As vaccines continue to roll out and restrictions are lifted, churches are beginning to ease restrictions and worship is returning to normal. The Severna Park Voice checked in with local churches for an update on how they are currently worshipping.
Woods Memorial Presbyterian Church is currently offering one in-person service at 9:30am that will be livestreamed on YouTube for people who are unable or uncomfortable with attending services. Masks, social distancing and preregistering for in-person service is still required for now. Woods’ senior pastor, the Rev. Susan DeWyngaert, said Woods has reopened slowly, but she is excited to get back to gathering face to face.
“We started regathering in person, which has been wonderful,” said DeWyngaert. “We missed it so much.”
Most of Woods’ ministries are still operating virtually, including the new Dismantling Racism Ministry and the various Bible studies. However, the WoodsWork summer mission trip will take a group of teens to Shelby, North Carolina, to build habitat houses.
To make these important decisions, Woods has established the congregational health team made up of health care workers, church elders and staff members.
“We know that we can do church remotely if we have to,” said DeWyngaert, “so, they’ve been cautious.”
DeWyngaert said she is proud of the congregation's resilience as the church has navigated the pandemic.
“It's been wonderful for me, as a pastor, to watch all the different groups and ministries rethink what we're doing,” said DeWyngaert. “We’re working toward the same purpose, but we're using safer methodologies to accomplish that.”
The Woods community is looking forward to returning to in-person worship, but church leaders are cautious not to return to “normal.” Though DeWyngaert encourages people to begin to return to church, it will continue to offer virtual services for people, like new mothers or older adults, who may not be able to attend in the future.
“We're going to be different as a result of this, but hopefully in a really good way,” said DeWyngaert. “Our goal isn't to repeat what we used to do. Our goal is to improve what we used to do and make it more accessible to everybody.”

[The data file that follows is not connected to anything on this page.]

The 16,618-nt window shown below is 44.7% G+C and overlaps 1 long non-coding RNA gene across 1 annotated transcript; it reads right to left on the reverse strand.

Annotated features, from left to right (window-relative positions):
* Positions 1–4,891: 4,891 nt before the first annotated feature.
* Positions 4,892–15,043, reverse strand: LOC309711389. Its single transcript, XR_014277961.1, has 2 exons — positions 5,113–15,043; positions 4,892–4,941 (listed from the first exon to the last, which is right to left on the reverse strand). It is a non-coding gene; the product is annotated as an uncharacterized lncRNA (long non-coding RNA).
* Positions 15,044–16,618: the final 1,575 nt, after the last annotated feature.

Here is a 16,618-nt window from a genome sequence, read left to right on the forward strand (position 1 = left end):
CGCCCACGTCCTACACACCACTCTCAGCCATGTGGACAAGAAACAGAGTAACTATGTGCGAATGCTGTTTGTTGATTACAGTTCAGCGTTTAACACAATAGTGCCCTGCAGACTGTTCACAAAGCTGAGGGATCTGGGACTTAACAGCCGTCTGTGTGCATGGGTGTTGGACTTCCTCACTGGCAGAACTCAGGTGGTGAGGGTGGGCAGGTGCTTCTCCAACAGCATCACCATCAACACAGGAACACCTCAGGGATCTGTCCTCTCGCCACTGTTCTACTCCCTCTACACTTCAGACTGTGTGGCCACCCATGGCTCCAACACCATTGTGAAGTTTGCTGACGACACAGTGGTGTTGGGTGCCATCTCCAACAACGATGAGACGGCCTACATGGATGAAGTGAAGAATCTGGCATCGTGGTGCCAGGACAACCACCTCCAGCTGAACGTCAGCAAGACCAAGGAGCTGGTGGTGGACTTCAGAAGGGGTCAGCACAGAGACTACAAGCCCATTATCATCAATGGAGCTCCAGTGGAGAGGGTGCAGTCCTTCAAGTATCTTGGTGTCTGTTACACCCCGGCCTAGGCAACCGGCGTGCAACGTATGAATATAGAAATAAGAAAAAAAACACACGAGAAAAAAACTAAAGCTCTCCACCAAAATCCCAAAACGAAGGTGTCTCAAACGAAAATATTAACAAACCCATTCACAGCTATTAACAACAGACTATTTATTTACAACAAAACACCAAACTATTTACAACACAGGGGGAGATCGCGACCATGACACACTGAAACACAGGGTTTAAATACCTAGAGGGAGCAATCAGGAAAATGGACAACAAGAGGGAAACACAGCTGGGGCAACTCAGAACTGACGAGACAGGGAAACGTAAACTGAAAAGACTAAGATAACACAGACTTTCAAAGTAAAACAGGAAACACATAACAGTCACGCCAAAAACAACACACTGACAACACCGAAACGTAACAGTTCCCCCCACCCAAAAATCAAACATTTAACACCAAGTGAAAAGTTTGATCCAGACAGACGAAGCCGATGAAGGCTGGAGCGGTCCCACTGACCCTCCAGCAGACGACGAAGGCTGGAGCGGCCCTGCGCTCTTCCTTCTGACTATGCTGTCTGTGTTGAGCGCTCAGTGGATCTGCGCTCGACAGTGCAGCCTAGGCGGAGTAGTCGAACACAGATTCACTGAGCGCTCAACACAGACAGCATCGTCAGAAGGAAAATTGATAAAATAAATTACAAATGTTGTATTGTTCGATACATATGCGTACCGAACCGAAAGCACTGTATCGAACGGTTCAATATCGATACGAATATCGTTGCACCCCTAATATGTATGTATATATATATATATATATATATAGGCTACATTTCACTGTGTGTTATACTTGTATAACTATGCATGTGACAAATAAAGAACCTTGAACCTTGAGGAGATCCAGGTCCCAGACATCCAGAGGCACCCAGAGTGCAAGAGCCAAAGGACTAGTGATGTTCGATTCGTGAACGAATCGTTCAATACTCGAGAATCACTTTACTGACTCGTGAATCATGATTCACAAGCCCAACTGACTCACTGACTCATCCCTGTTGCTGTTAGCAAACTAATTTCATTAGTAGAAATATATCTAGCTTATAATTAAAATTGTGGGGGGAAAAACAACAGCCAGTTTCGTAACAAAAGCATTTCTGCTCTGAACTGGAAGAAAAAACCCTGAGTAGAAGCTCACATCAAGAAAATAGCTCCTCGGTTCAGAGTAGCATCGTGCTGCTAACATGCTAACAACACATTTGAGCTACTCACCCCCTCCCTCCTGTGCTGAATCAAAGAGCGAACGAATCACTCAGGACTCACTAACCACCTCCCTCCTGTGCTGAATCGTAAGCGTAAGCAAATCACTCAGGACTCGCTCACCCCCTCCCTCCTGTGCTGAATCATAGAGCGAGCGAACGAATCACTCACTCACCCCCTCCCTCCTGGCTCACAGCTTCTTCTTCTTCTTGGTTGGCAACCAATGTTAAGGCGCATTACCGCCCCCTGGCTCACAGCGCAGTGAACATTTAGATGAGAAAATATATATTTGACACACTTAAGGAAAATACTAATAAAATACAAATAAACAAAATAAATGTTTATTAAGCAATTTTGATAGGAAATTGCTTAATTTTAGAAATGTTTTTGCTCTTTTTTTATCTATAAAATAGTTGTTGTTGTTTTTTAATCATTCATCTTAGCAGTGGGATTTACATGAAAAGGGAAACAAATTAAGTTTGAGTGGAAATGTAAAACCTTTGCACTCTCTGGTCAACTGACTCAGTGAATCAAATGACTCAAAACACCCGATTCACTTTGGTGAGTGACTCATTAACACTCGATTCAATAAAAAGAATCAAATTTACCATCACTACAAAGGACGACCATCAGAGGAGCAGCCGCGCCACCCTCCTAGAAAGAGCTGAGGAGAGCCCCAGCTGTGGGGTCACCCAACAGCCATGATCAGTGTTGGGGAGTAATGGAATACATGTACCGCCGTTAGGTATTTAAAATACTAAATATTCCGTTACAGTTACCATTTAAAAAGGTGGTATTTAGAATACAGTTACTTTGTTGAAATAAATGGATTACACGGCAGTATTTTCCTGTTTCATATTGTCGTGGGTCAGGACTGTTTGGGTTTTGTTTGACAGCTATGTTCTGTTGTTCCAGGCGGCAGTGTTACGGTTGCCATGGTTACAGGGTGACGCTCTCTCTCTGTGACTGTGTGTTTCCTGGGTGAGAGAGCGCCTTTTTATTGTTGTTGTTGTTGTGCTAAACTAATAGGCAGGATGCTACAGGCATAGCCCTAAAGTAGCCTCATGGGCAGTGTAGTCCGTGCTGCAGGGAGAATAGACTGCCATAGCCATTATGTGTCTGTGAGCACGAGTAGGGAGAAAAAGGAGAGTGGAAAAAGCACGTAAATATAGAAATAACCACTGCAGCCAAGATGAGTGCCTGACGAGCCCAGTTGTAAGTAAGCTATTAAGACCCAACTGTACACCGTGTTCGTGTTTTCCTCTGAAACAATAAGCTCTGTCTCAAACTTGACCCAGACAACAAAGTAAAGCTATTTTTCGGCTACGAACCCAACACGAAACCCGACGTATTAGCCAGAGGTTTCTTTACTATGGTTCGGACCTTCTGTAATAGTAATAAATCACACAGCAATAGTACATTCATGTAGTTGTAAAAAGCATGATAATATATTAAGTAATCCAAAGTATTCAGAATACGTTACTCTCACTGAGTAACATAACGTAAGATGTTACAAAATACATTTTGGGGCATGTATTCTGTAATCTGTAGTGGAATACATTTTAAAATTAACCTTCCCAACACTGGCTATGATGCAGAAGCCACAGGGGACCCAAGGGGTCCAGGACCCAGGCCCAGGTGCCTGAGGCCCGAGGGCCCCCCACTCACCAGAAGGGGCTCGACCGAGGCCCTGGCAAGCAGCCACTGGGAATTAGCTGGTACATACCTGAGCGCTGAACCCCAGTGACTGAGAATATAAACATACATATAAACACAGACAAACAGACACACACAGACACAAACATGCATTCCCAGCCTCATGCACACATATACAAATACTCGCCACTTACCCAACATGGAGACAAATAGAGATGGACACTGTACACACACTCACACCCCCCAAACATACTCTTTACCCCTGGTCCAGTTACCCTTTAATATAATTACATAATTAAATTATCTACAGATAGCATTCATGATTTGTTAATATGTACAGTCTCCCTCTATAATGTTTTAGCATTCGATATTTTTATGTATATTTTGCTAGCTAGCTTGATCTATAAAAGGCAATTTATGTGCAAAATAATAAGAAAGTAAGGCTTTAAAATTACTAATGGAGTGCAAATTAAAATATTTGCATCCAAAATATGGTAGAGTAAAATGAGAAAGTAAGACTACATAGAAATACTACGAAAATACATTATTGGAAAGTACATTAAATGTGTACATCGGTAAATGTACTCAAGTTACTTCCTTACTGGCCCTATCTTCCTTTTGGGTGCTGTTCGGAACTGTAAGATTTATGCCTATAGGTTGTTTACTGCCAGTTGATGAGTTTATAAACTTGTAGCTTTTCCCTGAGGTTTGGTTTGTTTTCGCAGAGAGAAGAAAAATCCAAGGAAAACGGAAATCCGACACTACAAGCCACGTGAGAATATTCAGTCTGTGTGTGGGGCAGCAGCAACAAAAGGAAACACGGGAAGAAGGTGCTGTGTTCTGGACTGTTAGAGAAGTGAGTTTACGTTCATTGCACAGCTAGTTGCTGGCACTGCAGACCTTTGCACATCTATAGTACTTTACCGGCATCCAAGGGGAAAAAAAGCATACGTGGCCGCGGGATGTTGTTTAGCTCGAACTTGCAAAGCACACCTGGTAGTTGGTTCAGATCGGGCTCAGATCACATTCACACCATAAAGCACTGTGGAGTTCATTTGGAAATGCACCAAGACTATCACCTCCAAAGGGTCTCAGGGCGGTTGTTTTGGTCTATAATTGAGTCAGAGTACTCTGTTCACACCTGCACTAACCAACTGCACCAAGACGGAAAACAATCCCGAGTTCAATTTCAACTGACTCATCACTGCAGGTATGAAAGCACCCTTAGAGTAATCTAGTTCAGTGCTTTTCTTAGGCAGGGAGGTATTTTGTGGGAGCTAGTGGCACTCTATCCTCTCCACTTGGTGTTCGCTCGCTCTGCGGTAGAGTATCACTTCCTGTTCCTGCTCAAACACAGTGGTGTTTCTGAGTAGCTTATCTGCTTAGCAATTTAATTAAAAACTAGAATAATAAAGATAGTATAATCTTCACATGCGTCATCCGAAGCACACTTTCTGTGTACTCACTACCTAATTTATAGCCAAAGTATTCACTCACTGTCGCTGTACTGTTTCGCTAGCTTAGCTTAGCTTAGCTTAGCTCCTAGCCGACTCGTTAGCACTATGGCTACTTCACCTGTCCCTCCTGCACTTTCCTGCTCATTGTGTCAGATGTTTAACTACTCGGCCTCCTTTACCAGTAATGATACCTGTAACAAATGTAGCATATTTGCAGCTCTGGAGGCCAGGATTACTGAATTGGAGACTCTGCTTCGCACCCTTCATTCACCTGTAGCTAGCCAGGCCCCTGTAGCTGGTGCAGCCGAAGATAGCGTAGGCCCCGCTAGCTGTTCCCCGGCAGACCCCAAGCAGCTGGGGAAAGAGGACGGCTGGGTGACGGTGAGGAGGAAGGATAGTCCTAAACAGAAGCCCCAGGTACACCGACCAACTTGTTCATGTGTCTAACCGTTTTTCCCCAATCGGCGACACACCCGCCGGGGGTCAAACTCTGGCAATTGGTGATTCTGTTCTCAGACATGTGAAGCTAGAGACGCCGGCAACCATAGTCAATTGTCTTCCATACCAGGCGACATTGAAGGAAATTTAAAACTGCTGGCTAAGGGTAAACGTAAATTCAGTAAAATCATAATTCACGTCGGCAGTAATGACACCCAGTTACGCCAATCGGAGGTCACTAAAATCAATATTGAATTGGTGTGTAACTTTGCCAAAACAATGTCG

Members of the community are encouraged to check back with Woods throughout the summer, as DeWyngaert expects more restrictions to be loosened as more people are vaccinated.
St. Martin’s-in-the-Field Episcopal Church has been hosting one in-person service on Sunday at 8:00am and a livestream at 10:30am. Masks and social distancing are still required. The Rev. Matthew Hanisian said that he is glad to be worshiping face to face.
“Our church loves our church and loves the people in our church,” said Hanisian. “And when we're apart from one another, that makes us diminished somehow.”
While many churches are making decisions on their own, St. Martin’s follows orders from the Episcopal Diocese of Maryland, which supersedes the guidelines in Maryland and the Centers for Disease Control and Prevention.
“It's very data-driven and very scientific in its approach and it's helped keep us safe,” said Hanisian. “For that, I give great thanks for the leadership of our diocese.”
Hanisian said that being together is an important part of going to church, and he is looking forward to the day when the congregation can come back together and continue to establish relationships.
“Christianity is built on relationships,” said Hanisian. “It's been difficult to have a relationship with our congregation. I miss being able to see everybody and hear what's going on in their lives.”
However, the virtual services have not been all bad. Hanisian said the church has established relationships with families all over the country, including a family in Oregon that has been tuning in consistently since the start of the pandemic. For this reason, Hanisian said there is great value in virtual services.
“I think that the big learning is that we need to remember that we're not just doing online worship for our community,” said Hanisian. “We're doing it for a wider audience, and that we need to be welcoming to everybody.”
The Episcopal Diocese of Maryland is basing restrictions on COVID numbers and vaccines, so Hanisian expects to see restrictions loosened soon. He is getting people back to church.
“It's also really nice not to preach to an absolutely empty congregation and then to church with a video camera on the balcony,” said Hanisian.
Other churches are convening as well. Severna Park Baptist Church has followed CDC guidelines throughout the pandemic and is now allowing people to decide whether they want to wear masks for a 9:30am Bible group and a 10:45am worship gathering.
“Some will be ready to show their smile and others not quite yet,” a message on the church’s Facebook page declared. “Please know, we want to warmly welcome every person on our campus. Our hope is to be like Jesus, who considered others more important than himself, showing love to others, especially those we might differ.”
Severna Park United Methodist holds an indoor worship in the sanctuary during a 10:30am livestreamed service (guests are asked to arrive 10 to 15 minutes early). A 9:00am outdoor service will be offered through June and possibly beyond.
Trinity Bible Church has in-person services at 11:00am each Sunday. Masks are not required but they are welcome based on each individual’s comfort level.
At St. John the Evangelist Roman Catholic Church, wearing masks is no longer mandated, although it is strongly encouraged for those who are not vaccinated. Social distancing of three feet is still required inside of buildings.